Just a month after his parents’ death, young Bruce Wayne asks Alfred to show him all his Father’s holdings, feeling like he needs to be a grown-up now and monitor everything his Dad worked so hard to build.  Most are pretty boring for a ten-year-old, but Bruce is fascinated with the huge, half-refurbished orphanage.  Being home-schooled, he’s never met many other kids and is immediately both intrigued and shocked by their creativity, interactions, and rebellious behavior.  Always confident, not to mention cocky and self-righteous, he politely but firmly tells the kids to follow the rules and respect the home his Father built for them.
Of course, Jack doesn’t like being told what to do, and in his mind, he runs this place.  He tries to trick Bruce, but it backfires.  Bruce calls him a clown, and all the kids laugh him out of the room.  Hurt and hate-filled, he embraces his new label, wearing clown makeup all day and pulling increasingly mean-spirited pranks on the most vulnerable kids.  He manipulates some kids into helping him to pull his greatest prank yet, and they sneak out at night into a bat-cave on the edge of the grounds, cages in hand.
The next day, Harvey is following Bruce on the playground during recess, telling him all the rules each kid and staff member has broken.  Then The Joker pulls his prank.  All the kids, including Bruce, run for cover as they release cages full of trapped bats that blot out the sky.  Bruce is scared, but more interested in the effect on the other kids, and the pleasure The Joker gets from their collective fear.  Harvey finally uncovers his eyes to ask Bruce if he saw who did it, but he’s already gone.
Back home, Bruce skips dinner and makes himself a makeshift bat costume and utility belt.  After Alfred falls asleep, he hops in his go-cart and returns that night.  Knowing The Joker now seems set on ruining his Father’s orphanage and the other kids’ lives, he looks for clues to his next prank.  He spies on Harvey and Ivy in the garden where she’s furious that someone has torn up part of her garden; a plot of plants with especially irritating pollen.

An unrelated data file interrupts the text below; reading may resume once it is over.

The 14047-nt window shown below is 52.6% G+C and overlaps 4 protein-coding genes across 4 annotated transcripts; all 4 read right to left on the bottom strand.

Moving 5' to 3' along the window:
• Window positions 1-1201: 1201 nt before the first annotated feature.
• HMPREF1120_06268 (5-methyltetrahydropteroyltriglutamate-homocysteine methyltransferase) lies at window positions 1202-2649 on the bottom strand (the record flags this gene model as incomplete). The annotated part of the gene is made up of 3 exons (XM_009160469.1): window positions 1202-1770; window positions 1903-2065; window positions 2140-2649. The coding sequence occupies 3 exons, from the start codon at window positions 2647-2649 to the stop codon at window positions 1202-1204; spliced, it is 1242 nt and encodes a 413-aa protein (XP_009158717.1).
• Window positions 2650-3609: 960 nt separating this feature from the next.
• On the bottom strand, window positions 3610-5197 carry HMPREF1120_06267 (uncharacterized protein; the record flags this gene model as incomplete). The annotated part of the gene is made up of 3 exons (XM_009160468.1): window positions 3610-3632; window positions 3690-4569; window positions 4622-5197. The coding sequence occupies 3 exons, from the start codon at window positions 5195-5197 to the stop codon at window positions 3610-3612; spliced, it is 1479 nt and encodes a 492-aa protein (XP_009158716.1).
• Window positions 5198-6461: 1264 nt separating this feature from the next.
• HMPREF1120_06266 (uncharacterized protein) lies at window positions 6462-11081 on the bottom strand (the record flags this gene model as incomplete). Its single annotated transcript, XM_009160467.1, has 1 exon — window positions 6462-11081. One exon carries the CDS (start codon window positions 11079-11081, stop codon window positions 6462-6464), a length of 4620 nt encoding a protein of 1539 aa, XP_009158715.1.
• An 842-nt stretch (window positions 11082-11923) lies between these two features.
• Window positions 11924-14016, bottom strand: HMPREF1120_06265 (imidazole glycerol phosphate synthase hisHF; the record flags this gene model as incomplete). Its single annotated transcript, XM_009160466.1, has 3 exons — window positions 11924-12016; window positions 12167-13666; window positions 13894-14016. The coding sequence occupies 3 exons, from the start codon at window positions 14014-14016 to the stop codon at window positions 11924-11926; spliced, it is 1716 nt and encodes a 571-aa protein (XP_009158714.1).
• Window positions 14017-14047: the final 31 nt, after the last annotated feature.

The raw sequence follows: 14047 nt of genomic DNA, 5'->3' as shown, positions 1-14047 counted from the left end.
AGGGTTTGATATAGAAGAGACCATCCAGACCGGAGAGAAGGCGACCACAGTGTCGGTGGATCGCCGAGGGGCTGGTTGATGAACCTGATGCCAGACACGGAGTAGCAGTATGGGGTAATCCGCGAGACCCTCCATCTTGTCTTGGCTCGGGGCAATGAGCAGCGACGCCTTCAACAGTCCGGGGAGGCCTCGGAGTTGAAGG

He finally finds The Joker and his new clown-faced minions preparing to dump the pollen into the ventilation system while everyone is asleep.  Bruce confronts him, but The Joker just laughs, thinking he’s some kid who’s a fan of his bat prank and might want to join his crew.  He doesn’t.  They fight, as Bruce fights his temper, using restraint and his new homemade gadgets to stop their scheme and capture his new arch-enemy.
The next morning, the staff wakes to find The Joker and his henchmen tied up in the detention hall with a note detailing their bat prank and planned pollen scheme.  Harvey and Ivy walk up behind them, making faces at The Joker and his crew.  Meanwhile, Alfred is calling Bruce down for breakfast, but he’s in the garage attaching bat details to his go-cart.  The walls are covered in drawings of potential “bad kids,” and a childish blueprint of the orphanage.  Bruce tells Alfred he’ll be right there…
And finally smiles for the first time.


Determined to protect the orphanage and its innocent kids, Bruce visits nearly every day either as himself or Batman.  Each episode, he meets a new classic friend or foe for the first time, either kids he hasn’t met yet or ones who’ve just arrived.  He solves mysteries and stops mischievous plans, making friends and enemies while doing his best to keep his Batman persona hidden from Alfred.
Everything culminates in the first season finale as Harvey and Ivy help him to stop The Joker’s most dangerous scheme yet.  One that reveals Ivy’s dark side and leaves Harvey temporarily disfigured, ruining their friendship, and leaving this young Batman in search of a new protégé to help him with his cause.